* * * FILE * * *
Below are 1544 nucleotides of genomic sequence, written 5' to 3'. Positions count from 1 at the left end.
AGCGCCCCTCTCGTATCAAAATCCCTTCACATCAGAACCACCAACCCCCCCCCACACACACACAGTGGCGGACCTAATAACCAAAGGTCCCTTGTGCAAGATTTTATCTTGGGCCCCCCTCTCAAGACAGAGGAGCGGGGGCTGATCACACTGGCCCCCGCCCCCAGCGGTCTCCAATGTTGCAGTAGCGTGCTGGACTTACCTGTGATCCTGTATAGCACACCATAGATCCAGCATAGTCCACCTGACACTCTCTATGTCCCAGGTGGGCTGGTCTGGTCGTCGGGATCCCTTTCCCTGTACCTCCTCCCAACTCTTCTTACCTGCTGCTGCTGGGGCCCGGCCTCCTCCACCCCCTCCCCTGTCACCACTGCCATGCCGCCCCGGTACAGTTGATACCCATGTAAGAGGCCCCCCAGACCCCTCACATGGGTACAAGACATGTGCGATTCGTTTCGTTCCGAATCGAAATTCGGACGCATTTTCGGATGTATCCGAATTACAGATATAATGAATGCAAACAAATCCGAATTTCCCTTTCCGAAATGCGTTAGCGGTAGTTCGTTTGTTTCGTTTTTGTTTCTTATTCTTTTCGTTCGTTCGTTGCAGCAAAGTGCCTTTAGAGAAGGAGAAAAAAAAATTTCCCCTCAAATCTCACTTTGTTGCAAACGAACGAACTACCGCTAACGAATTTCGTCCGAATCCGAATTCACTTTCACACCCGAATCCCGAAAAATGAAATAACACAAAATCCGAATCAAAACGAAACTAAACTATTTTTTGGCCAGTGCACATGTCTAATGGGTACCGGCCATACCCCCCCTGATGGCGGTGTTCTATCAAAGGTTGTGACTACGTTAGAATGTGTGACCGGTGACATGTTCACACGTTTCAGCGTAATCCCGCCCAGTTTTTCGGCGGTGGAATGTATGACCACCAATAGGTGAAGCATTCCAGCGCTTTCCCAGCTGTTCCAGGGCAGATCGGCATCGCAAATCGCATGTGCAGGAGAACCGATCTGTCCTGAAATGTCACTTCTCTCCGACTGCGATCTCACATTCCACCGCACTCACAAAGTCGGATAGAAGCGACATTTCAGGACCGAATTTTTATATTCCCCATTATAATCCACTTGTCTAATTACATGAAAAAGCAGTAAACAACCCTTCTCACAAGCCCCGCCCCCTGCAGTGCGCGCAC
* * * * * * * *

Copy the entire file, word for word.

Below are 1544 nucleotides of genomic sequence, written 5' to 3'. Positions count from 1 at the left end.
AGCGCCCCTCTCGTATCAAAATCCCTTCACATCAGAACCACCAACCCCCCCCCACACACACACAGTGGCGGACCTAATAACCAAAGGTCCCTTGTGCAAGATTTTATCTTGGGCCCCCCTCTCAAGACAGAGGAGCGGGGGCTGATCACACTGGCCCCCGCCCCCAGCGGTCTCCAATGTTGCAGTAGCGTGCTGGACTTACCTGTGATCCTGTATAGCACACCATAGATCCAGCATAGTCCACCTGACACTCTCTATGTCCCAGGTGGGCTGGTCTGGTCGTCGGGATCCCTTTCCCTGTACCTCCTCCCAACTCTTCTTACCTGCTGCTGCTGGGGCCCGGCCTCCTCCACCCCCTCCCCTGTCACCACTGCCATGCCGCCCCGGTACAGTTGATACCCATGTAAGAGGCCCCCCAGACCCCTCACATGGGTACAAGACATGTGCGATTCGTTTCGTTCCGAATCGAAATTCGGACGCATTTTCGGATGTATCCGAATTACAGATATAATGAATGCAAACAAATCCGAATTTCCCTTTCCGAAATGCGTTAGCGGTAGTTCGTTTGTTTCGTTTTTGTTTCTTATTCTTTTCGTTCGTTCGTTGCAGCAAAGTGCCTTTAGAGAAGGAGAAAAAAAAATTTCCCCTCAAATCTCACTTTGTTGCAAACGAACGAACTACCGCTAACGAATTTCGTCCGAATCCGAATTCACTTTCACACCCGAATCCCGAAAAATGAAATAACACAAAATCCGAATCAAAACGAAACTAAACTATTTTTTGGCCAGTGCACATGTCTAATGGGTACCGGCCATACCCCCCCTGATGGCGGTGTTCTATCAAAGGTTGTGACTACGTTAGAATGTGTGACCGGTGACATGTTCACACGTTTCAGCGTAATCCCGCCCAGTTTTTCGGCGGTGGAATGTATGACCACCAATAGGTGAAGCATTCCAGCGCTTTCCCAGCTGTTCCAGGGCAGATCGGCATCGCAAATCGCATGTGCAGGAGAACCGATCTGTCCTGAAATGTCACTTCTCTCCGACTGCGATCTCACATTCCACCGCACTCACAAAGTCGGATAGAAGCGACATTTCAGGACCGAATTTTTATATTCCCCATTATAATCCACTTGTCTAATTACATGAAAAAGCAGTAAACAACCCTTCTCACAAGCCCCGCCCCCTGCAGTGCGCGCAC